I wonder if their is a positive relationship between higher minimum wages and greater income equality? For example, if a firm has 20 or so employees and has to pay a relatively high minimum wage, is it more likely to do this by paying realtively lower wages to its more efficient/skilled employees as an alternative to raising prices?

    I also find the notion that there is a link between very low minimum wages and poorer employee productivity interesting. Specifically, if an employer can hire a worker for $6 an hour, as in the USA, the worker may be viewed as cheap and expendable fodder. On the other hand, if the worker must be paid at least $10 an hour the employer may be more likely to value the worker and provide him/her with training, better conditions and so on so that productivity is maximised.

    Irrespective of the above, minimum wages that are too high will undoubtly suppress growth in unskilled employment. As Australia’s minimum wage is high by world standards, I suppose my preferred policy would be to freeze minimum wages for a couple of years and increase the tax free threshold so that low wage earners suffer no net loss. I would then claw back some money for the public purse by putting in higher tax rates for incomes over $100,000.

  2. Steve says:

    Steve thanks, I wanted to put the bits and pieces I’ve been reading together to try and get things straight in my mind.

    As for the perscription that you have in your last paragraph, I roughly concur, although I think I would rather claw back money by reducing the amount of concessions – negative gearing and the like that are worth the most to high income earners. Actually if it could be funded I’d support cuts at the top if it were to claw back the money through concessions.

  3. One issue that has been quite important in Australia in the past (although I’m not clear what effect the latest major employment changes has had) is that the way our minimum wages have worked is that they flowed through to award wages at quite high levels. So a change to the minimum wage also change award levels for quite a number of higher awards.

    I think that has had a bigger effect on our employment market than a high minimum wage per se – our minimum wage still isn’t that much higher than the dole.

  4. steve munn says:

    Steve, I agree with clawing back money by reducing the degree to which people can minimise their tax. As regards negative gearing, I think (but may be wrong) the Hawke Government abolished it for awhile with disasterous results; the number of rental properites shrunk too quickly and rents skyrocketed. Possibly stricter rules on negative gearing combined with rent subsidies/more public housing would be better.

    I’m a big fan of the Nordic Model high-taxing welfare state. As such I would be happy to see tax rates as high as 60-65% once someone is earning $200,000 p.a. or more.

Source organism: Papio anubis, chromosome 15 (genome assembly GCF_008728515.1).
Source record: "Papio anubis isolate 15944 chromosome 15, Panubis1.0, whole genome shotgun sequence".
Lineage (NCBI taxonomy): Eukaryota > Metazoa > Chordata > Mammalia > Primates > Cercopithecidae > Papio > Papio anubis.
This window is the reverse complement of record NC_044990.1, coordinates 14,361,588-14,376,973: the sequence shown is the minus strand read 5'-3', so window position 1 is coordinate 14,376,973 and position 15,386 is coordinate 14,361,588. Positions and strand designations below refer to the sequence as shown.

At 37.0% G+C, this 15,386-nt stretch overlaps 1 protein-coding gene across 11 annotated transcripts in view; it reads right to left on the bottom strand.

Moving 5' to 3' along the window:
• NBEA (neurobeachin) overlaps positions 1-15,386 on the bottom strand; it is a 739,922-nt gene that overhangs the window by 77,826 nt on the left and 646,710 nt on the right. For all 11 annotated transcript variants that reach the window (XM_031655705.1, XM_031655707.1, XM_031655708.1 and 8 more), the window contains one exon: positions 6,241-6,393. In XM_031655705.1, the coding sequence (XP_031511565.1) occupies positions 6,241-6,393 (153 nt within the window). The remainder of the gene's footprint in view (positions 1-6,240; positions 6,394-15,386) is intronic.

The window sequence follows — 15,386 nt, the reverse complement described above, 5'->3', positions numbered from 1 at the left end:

5. Sacha Blumen says:

    Nice post Steve – it’d be nice if the “debate” concerning related aspects of WorkChoices (to do with the Fair Pay Commission and the potential for minimum wages in real terms to decline over time and the removal of the no disadvantage test for AWAs) talked about effects of minimum wage policies in a way more like the way that you have written about it here.

    In relation to the inelasticity of employment as a function of minimum wages in individual firms or workplaces, I can see how it may well be inelastic to some degree on the small scale, but it might be different in very large workplaces. In relation to the idea that if you pay people less, they may be less productive, theoretically, if this is true, this may result in more people being employed to achieve the same output.

    It seems to me that one of Rafe Champion’s (and other people’s) ideas that having a “high hurdle” in the form of a minimum wage may restrict the opportunities some people have to enter work, if true, might be alleviated by abolishing minimum wages and instituting govt subsidies so that people on very low wages have a reasonable income, as you mention. This might, however, be a way for employers to cost-shift wages onto govt.

    To me, it’s great if policies can help people have opportunities to prosper, and if some policies (eg having minimum wages) are preventing people from gaining employment, then that’s quite a bad thing, and it’d be great for careful thought to go into looking at it! But all these are just theoretical musings.

  6. Sacha Blumen says:

    Slightly obliquely, I e-mailed my union, the Community and Public Service Union, about its attitudes about any relation between minimum wages and other labour conditions and levels of employment and unemployment twice in the last six months, and am yet to receive any reply. The initial e-mail I sent to them is at this page http://blumensacha.wordpress.com/2006/06/15/the-cpsu/

  7. james says:

    Steve, although you do mention it, I would have thought more could be made of the distortion/inefficiency introduced into the labour market – ie regardless the effect on unemployment levels, we’re biassing production priorities. Although no rock painter should live in poverty, I still don’t want them being paid *for* rock painting. Is there any way of quantifying the cost of this misallocation to the whole economy ?

    Steve Munn’s explanation for the link between productivity and the minimum wage is very plausible but is not a scenario excluded by a properly operating market mechanism. That is, if it really does improve output, the employer is free to train their existing workers. And they’d have an extra 4$ to spend on this if they didn’t have to pay the higher wage…